The Disability Discrimination Act, or DDA as it is more commonly referred to – came into force in late 1996 and was introduced to try and end the discrimination which many disabled people felt they experienced when it came to recruitment and employment, accessing land or property or even having access to goods, facilities and services. This article aims to help outline your employment rights and the DDA from an employer’s point of view.

The act has a fairly wide definition for what is considered disabled by stating that a person must have “a physical or mental impairment which has a substantial and long-term adverse effect on the person’s ability to carry out normal day-to-day activities” to be considered disabled by the act.

So this would include physical impairments such as weakening or negative changes to the body that are caused by illness, by an accident or that they have had since birth – like blindness, heart disease, paralysis of a limb or even severe disfigurement or mental impairments like learning disabilities such as dyslexia or recognised mental illness.

The impairment needs to have lasted or be likely to last more then 12 months, be more then a minor or trivial issue that affects at least one area of your daily life, such as mobility, manual dexterity, physical co-ordination, speech, hearing or eyesight, the ability to concentrate, learn, understand or your perception of the rick of physical danger. This list is by no means exhaustive and for more information please visit the Equality and Human Rights Commission.

What does this mean to you as an employer? Since October 2004, all employment with the exception of the armed forces has come under the DDA, where as before it depended on the size of your organisation and certain organisations were excluded other then the armed forces, this is no longer the case.

As an employer you are legally responsible for making sure that you do not have discrimination in the workplace, this includes making reasonable adjustments that are needed for anyone with a disability. You also must ensure that a disabled person is not discriminated against when recruiting, applying redundancy or dismissal procedures.

Any employer who fails to comply with any of their duties under the DDA will be guilty of discrimination, unless they can show justification as to why these duties have not been met.

Adjustments may be required in several areas within your company, for example:

The recruitment process – When advertising a vacancy, it is a good idea to only include the tasks that are needed for that specific job, offer the option for people to apply in different formats if needed, for example, email/over the phone/or Braille and bear in mind that if you have selection tests as part of your recruitment process, some candidates may require extra time/assistance to complete them.

Work arrangements and working environment – When you have a disabled person working for you there are several adjustments that might be needed to make it easier for them to work, these are classed as “reasonable adjustments” under the DDA.

These could include:

  • Arranging or giving training or specialist equipment – for example, talking browser software or voice recognition software.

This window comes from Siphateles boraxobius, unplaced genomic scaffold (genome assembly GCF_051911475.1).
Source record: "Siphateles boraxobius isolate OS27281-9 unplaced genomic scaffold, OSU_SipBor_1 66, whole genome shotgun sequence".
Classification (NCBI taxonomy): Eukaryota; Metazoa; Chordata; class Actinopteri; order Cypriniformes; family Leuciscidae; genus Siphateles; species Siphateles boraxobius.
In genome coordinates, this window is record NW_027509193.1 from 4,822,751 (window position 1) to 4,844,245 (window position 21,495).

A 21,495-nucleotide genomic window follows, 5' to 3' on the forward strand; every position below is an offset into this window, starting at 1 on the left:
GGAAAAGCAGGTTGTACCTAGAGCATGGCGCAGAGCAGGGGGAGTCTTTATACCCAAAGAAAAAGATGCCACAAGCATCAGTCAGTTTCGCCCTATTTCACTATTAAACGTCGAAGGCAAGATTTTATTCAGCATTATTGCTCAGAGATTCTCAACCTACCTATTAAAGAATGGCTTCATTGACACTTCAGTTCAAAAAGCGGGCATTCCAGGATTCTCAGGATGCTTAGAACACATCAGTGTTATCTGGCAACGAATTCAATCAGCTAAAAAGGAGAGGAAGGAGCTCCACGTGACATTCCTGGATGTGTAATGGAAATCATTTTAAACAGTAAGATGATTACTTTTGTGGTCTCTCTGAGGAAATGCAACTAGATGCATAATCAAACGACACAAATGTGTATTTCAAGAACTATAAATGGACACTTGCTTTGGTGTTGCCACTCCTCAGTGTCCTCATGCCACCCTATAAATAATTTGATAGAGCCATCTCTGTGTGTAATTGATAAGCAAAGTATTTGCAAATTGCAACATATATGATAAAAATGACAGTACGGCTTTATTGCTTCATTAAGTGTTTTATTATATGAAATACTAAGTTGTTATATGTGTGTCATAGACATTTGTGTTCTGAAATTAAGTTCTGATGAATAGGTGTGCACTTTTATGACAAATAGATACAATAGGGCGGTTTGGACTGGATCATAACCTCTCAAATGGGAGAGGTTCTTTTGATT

• Providing supervision or a reader/interpreter – for example a support worker or sign language interpreter.
  • Modifying instruction/reference manuals to make them more accessible – for example providing an audio format as well as a written one.
  • Allocating some of the disabled persons duties to another member of staff – for example, a supermarket assistant that can not stack high shelves – a colleague could be asked to stack the high shelves for them.
  • Altering the working hours – for example if someone is taking medication which gives them side effects at a particular time of day, they are allowed to start later, or finish earlier to accommodate this.
  • Allowing absences during working hours if needed for assessment, rehabilitation, treatment or counselling.
  • Modifying assessment procedures by allowing them longer to complete any tests, or providing them with someone to help them understand the questions.
  • Modifying or adjusting the premises – for example installing wheelchair ramps or changing the direction that a door opens.
  • Assigning the disabled person to a different place of work – for example allowing them to work from home if they are unable to attend the office due to their condition.

The cost of these adjustments is normally minimal as most disabled people don’t require major adjustments to their working environment, in addition to this, the government may be able to offer financial assistance through their “Access to work” scheme which is designed to help with advice, practical and financial support for both disabled people and their employers to help overcome any issues in the work place as a result of their disability.

Obviously, the complying with the Disability Discrimination Act does not mean that you can’t employ the best person for the job, it just ensures that you do not discriminate against employees or potential employees while employing the right person for the job. By complying with employment rights and the DDA you will also be able to demonstrate to your employees that you are willing to offer employment on an equal footing regardless of any disabilities they may have or develop and saves you from the risk of costly litigation, bad publicity and being brought before an employment tribunal.